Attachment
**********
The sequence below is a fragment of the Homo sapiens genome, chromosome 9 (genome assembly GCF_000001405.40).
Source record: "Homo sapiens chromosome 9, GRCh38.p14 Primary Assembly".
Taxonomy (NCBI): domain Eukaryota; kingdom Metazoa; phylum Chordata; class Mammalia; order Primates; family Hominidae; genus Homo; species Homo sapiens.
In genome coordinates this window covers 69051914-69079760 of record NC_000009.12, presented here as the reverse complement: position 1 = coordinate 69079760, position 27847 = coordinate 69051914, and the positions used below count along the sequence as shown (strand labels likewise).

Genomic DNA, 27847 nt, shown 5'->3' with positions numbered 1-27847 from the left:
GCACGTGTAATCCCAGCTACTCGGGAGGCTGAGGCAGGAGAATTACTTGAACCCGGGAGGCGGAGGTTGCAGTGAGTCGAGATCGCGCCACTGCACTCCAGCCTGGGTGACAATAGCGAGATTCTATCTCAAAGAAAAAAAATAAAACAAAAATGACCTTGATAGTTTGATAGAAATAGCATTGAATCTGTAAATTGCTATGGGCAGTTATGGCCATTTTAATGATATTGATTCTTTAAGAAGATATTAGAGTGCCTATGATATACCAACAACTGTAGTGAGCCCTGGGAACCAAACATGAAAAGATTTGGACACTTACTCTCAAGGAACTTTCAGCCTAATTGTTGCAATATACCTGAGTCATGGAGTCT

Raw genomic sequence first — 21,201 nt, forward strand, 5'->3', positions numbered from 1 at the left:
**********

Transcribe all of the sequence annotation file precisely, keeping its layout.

The sequence below is a fragment of the Homo sapiens genome, chromosome 9 (genome assembly GCF_000001405.40).
Source record: "Homo sapiens chromosome 9, GRCh38.p14 Primary Assembly".
Taxonomy (NCBI): domain Eukaryota; kingdom Metazoa; phylum Chordata; class Mammalia; order Primates; family Hominidae; genus Homo; species Homo sapiens.
In genome coordinates this window covers 69051914-69079760 of record NC_000009.12, presented here as the reverse complement: position 1 = coordinate 69079760, position 27847 = coordinate 69051914, and the positions used below count along the sequence as shown (strand labels likewise).

Genomic DNA, 27847 nt, shown 5'->3' with positions numbered 1-27847 from the left:
GCACGTGTAATCCCAGCTACTCGGGAGGCTGAGGCAGGAGAATTACTTGAACCCGGGAGGCGGAGGTTGCAGTGAGTCGAGATCGCGCCACTGCACTCCAGCCTGGGTGACAATAGCGAGATTCTATCTCAAAGAAAAAAAATAAAACAAAAATGACCTTGATAGTTTGATAGAAATAGCATTGAATCTGTAAATTGCTATGGGCAGTTATGGCCATTTTAATGATATTGATTCTTTAAGAAGATATTAGAGTGCCTATGATATACCAACAACTGTAGTGAGCCCTGGGAACCAAACATGAAAAGATTTGGACACTTACTCTCAAGGAACTTTCAGCCTAATTGTTGCAATATACCTGAGTCATGGAGTCT

Raw genomic sequence first — 21,201 nt, forward strand, 5'->3', positions numbered from 1 at the left: